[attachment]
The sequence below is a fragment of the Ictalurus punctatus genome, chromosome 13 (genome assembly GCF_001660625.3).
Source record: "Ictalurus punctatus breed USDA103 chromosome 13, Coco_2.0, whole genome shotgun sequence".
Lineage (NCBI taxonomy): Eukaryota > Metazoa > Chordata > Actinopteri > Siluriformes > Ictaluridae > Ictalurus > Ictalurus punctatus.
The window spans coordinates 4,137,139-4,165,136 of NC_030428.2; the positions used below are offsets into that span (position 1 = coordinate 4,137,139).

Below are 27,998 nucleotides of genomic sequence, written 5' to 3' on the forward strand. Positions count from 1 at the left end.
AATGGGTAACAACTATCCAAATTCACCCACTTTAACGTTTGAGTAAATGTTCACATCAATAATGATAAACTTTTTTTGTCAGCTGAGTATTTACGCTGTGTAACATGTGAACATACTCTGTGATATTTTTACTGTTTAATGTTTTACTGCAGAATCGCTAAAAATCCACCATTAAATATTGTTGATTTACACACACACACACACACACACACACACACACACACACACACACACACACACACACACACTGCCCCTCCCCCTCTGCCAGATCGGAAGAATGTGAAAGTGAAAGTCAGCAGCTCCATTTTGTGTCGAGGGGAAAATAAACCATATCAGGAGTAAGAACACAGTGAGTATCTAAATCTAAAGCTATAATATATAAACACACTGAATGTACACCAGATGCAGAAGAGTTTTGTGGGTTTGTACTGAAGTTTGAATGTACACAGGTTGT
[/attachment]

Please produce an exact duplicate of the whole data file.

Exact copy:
The sequence below is a fragment of the Ictalurus punctatus genome, chromosome 13 (genome assembly GCF_001660625.3).
Source record: "Ictalurus punctatus breed USDA103 chromosome 13, Coco_2.0, whole genome shotgun sequence".
Lineage (NCBI taxonomy): Eukaryota > Metazoa > Chordata > Actinopteri > Siluriformes > Ictaluridae > Ictalurus > Ictalurus punctatus.
The window spans coordinates 4,137,139-4,165,136 of NC_030428.2; the positions used below are offsets into that span (position 1 = coordinate 4,137,139).

Below are 27,998 nucleotides of genomic sequence, written 5' to 3' on the forward strand. Positions count from 1 at the left end.
AATGGGTAACAACTATCCAAATTCACCCACTTTAACGTTTGAGTAAATGTTCACATCAATAATGATAAACTTTTTTTGTCAGCTGAGTATTTACGCTGTGTAACATGTGAACATACTCTGTGATATTTTTACTGTTTAATGTTTTACTGCAGAATCGCTAAAAATCCACCATTAAATATTGTTGATTTACACACACACACACACACACACACACACACACACACACACACACACACACACACACACACTGCCCCTCCCCCTCTGCCAGATCGGAAGAATGTGAAAGTGAAAGTCAGCAGCTCCATTTTGTGTCGAGGGGAAAATAAACCATATCAGGAGTAAGAACACAGTGAGTATCTAAATCTAAAGCTATAATATATAAACACACTGAATGTACACCAGATGCAGAAGAGTTTTGTGGGTTTGTACTGAAGTTTGAATGTACACAGGTTGT